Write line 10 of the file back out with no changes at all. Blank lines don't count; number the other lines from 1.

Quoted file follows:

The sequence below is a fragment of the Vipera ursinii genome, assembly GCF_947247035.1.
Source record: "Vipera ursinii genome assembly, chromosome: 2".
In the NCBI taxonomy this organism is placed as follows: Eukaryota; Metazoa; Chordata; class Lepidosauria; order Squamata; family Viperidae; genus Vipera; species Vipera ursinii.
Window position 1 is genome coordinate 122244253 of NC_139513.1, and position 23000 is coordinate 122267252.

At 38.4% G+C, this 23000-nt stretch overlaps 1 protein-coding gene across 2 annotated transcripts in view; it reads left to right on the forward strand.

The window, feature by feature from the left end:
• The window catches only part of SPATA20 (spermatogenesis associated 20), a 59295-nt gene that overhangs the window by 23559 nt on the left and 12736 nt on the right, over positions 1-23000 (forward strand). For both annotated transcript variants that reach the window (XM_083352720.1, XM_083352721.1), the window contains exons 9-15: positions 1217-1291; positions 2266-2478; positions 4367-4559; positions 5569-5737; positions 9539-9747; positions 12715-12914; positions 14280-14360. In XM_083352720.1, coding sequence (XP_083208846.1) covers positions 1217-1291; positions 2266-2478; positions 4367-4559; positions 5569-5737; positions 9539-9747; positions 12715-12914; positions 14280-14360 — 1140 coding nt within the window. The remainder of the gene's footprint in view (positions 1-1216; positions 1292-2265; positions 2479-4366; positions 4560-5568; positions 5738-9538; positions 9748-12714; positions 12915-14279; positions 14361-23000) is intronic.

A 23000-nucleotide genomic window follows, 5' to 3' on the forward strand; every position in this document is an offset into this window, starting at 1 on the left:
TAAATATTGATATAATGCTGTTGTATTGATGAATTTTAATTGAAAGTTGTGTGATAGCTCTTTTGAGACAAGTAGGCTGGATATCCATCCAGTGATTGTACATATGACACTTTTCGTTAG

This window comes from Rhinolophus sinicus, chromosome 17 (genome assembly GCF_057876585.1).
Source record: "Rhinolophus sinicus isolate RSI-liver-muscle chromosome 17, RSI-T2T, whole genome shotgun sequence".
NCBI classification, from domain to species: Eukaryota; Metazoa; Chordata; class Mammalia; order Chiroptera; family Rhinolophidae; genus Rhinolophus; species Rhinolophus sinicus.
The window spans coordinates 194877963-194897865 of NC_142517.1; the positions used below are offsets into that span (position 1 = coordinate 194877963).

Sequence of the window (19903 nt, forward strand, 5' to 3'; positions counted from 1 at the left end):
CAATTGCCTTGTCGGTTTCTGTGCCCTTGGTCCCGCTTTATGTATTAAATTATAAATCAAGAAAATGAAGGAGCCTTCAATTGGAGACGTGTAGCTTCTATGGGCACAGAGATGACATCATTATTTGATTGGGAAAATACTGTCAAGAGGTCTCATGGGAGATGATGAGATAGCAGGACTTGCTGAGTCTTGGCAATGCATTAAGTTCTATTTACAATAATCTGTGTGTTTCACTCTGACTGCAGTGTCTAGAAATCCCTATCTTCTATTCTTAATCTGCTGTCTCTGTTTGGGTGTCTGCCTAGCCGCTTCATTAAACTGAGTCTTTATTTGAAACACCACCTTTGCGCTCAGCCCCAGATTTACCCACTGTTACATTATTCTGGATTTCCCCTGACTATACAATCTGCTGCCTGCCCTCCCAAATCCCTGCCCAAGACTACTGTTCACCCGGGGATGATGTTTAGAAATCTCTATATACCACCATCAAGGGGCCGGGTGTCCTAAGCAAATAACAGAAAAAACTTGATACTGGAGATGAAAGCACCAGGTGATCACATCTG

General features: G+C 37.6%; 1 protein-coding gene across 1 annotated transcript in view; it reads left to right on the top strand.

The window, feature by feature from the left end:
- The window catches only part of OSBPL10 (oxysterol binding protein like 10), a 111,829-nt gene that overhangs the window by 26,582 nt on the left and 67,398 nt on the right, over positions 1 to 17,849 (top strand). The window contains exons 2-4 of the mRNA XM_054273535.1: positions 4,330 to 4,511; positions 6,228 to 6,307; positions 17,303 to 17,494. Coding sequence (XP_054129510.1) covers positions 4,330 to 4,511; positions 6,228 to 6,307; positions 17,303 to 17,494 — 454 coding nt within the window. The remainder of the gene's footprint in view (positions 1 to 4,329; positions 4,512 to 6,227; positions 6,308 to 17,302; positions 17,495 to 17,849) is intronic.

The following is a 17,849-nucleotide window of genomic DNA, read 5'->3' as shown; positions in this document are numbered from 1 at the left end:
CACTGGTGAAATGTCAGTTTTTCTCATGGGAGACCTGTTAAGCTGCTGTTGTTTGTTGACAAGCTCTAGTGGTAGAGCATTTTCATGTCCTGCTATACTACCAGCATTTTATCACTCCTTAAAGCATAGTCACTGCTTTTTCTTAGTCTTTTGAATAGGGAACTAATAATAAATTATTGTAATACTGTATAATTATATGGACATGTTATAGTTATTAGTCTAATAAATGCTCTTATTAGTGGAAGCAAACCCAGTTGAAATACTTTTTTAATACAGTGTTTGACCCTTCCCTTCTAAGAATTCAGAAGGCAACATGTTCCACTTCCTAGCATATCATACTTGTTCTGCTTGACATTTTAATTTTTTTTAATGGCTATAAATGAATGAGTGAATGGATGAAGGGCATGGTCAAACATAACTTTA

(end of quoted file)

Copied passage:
This window comes from Rhinolophus sinicus, chromosome 17 (genome assembly GCF_057876585.1).